Part 2: Reasons to Say “No” To Corticosteroids

3. Steroids make your skin drier over time

Over time, corticosteroids negatively affect normal functioning of the adrenal glands, which are ultimately responsible for sebaceous gland activity through its production of androgen. If the adrenal glands are ultimately responsible for our oil production but are damaged by steroids, we are left with drier, itchy, irritated skin. Although excess oil can be a drag, oil functions to lubricate and keep our skin cells youthful and healthy.

In my teenage years, I was a very oily skin type. Every cosmetic I bought was dedicated to mattifying my skin. I blotted every half hour, especially during the summer and no matter which powder or clay mask or potion I used, my pores (actually, sebaceous glands) produced oil at lightning speed. This drastically changed 3 years ago, which also happens to be when I begun using corticosteroids (Clobestol Propionate) on a more regular basis to control skin reactions I was having to cat dander.

Since then, it’s been very strange watching by skin change from a walking oil mine to dried paper mache – two polar extremes. A few months into using Clobestol (2010), I noticed my skin was more like a “normal” skin type during the summer – less oily overall, still an oily T-zone but more balanced. I celebrated and thought that the skin gods were finally responding to my prayers. I accredited my full-time air-conditioned desk job and believed my cool, dry workplace to be my saving grace. No doubt it helped, as the next summer (2011) I was worse off – too dry all over and very irritable.

Approximately 2 years after my first course of regular use in Winter 2011, I begun to notice that dry, red, irritated patches were developing on my cheeks. I blamed the cooler, drier weather and slapped on more moisturizer and more steroids. Summer 2012, I was dry and blamed it on my old age. I figured that I’ve always had eczema and so I will have to live with being irritated and reactive, and just so happens that I’m drier too. Fall 2012 was even worse. My face became very dry, tight, hot and scaly. It stung to put even the mildest cleansers (CeraVe, Cetaphil) on face.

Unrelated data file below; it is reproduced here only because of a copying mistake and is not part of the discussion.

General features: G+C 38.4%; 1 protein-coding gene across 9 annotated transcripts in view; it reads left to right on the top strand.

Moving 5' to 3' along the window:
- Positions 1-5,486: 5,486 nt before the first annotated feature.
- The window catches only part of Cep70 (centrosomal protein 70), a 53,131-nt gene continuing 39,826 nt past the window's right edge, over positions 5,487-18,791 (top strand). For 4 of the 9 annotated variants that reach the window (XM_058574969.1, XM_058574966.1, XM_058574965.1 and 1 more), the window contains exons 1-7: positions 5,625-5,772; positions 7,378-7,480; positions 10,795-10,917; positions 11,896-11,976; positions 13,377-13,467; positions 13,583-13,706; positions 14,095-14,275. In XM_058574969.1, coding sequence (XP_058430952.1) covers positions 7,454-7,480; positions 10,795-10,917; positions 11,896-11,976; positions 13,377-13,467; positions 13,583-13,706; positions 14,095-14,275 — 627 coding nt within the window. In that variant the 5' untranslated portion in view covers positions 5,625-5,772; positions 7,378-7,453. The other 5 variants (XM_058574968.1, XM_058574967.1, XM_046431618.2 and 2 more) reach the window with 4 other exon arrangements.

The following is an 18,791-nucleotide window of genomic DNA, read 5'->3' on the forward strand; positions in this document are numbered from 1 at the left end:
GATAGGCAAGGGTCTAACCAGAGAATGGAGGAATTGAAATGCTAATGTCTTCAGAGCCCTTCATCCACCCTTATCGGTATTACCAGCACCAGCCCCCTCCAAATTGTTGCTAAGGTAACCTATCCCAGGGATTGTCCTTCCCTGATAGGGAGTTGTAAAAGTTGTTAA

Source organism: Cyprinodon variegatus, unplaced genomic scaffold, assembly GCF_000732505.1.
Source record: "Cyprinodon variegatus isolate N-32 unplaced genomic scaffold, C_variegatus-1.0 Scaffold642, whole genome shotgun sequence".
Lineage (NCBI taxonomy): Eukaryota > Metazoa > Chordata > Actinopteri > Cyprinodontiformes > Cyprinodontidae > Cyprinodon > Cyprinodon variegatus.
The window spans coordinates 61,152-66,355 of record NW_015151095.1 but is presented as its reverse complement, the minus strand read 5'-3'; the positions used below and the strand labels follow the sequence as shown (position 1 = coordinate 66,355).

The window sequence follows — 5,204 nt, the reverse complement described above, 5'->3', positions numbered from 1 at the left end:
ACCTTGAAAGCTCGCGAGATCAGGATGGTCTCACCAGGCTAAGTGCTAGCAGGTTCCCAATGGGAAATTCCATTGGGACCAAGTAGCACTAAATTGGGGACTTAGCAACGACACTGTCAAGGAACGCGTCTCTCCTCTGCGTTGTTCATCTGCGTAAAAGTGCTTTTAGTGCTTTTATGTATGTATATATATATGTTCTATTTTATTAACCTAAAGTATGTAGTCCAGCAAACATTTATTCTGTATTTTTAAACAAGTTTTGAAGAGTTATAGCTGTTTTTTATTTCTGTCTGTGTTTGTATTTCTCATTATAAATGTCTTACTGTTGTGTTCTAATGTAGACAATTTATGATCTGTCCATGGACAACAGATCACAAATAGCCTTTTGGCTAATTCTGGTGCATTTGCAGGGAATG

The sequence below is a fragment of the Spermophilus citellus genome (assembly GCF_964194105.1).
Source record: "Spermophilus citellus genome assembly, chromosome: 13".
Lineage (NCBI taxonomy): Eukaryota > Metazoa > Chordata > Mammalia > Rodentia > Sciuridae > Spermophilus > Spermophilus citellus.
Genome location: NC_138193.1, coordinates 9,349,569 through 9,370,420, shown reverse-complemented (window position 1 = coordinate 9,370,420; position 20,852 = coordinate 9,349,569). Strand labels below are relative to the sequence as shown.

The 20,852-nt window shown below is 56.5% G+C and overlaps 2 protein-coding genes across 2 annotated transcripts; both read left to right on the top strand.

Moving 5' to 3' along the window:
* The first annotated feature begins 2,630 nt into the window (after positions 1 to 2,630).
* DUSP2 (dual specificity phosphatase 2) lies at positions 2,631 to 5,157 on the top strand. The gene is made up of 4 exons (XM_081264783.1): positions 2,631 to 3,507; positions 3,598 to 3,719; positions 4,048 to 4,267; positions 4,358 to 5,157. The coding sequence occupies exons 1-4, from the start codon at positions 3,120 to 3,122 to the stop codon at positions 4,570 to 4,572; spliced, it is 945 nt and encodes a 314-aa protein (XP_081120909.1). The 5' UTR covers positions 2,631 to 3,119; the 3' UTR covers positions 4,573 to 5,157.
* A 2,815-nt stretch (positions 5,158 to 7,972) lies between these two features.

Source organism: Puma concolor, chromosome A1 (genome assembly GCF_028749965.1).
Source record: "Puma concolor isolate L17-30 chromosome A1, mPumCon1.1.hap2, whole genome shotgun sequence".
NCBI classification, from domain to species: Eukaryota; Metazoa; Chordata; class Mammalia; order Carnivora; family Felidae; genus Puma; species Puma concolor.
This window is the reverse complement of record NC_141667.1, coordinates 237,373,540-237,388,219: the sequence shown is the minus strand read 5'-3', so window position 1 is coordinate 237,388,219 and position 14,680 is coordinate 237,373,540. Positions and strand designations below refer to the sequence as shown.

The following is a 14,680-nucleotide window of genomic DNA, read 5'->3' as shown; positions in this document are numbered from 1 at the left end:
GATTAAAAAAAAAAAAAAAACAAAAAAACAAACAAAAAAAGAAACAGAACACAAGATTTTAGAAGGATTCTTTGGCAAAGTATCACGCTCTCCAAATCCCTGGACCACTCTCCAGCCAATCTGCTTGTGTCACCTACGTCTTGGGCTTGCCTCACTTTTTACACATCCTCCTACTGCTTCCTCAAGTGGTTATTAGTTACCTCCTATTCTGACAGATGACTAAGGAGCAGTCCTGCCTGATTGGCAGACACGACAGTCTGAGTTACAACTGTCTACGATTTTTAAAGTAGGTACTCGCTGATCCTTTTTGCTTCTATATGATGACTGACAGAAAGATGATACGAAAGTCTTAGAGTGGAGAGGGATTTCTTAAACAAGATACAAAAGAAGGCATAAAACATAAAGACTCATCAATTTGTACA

The best medical explanation I had was steroid-induced Rosecea. I soon found out about “Steroid-Induced Rosecea-like Dermatitis” or SIRD for short. You can read about that in this medical journal.  I’ll be doing a summary post on this article coming up soon. If you Google “side effects of corticosteroids,” one of them is perioral dermatitis, which is what my skin (and many others from the ITSAN forum) was slowly morphing into.

4. Spreading facial eczema is a common side effect of corticosteroids.

Your doctor, at least mine, has not mentioned this one before. Many on the ITSAN forum have mentioned that their doctors have only ever brought up “Perioral Dermatitis,” as it’s called, when the occasion occurs after having prescribed steroids for months or even years. The issue with this is it seems to happen to too many steroid-users. (This begs the question: So why are doctors waiting to say something to their patients?! And why are they prescribing something that often worsens the issue?)

Perioral dermatitis is an extremely delicate skin issue to manage, as I speak from experience. The key word here is “manage”; it won’t ever fully recover until you are fully healed from withdrawal. Many people going through withdrawal (knowingly or not) experience irritated, weepy, cracked skin and/or red around the mouth, eyes and cheek area – even if steroids were never used on the face. Remember – the skin is a single organ and users experience “metastatic” dermatitis on areas that were never directly in touch with their creams and ointments.

You will learn in Dr. Rapaport’s medical literature about Red Face Syndrome, which is a direct result of steroid use. Studies show that steroid use leading to perioral dermatitis can be a short as two months, although the average is 1-2 years and more than 6 years is common. In the 20 years that I’ve been using steroids, I begun experiencing the first buds of perioral dermatitis about 3 years ago when I started using Clobestol (which I had 4 years before) on a more regular basis to control inflammation. I used it very very sparingly, though more frequently – one week course every 3-4 weeks, which is the recommended use deemed as “safe” by doctors and dermatologists. It was only 5-6 months after that that my skin started morphing into what is now perioral dermatitis.


2 responses »

  1. Juvesilo, I’m glad you found the info useful. I haven’t been reading/researching up on related topics lately as I’ve been taking a break away from the forums and most things TSW-related since I’ve been getting better. There will be more posts to come!

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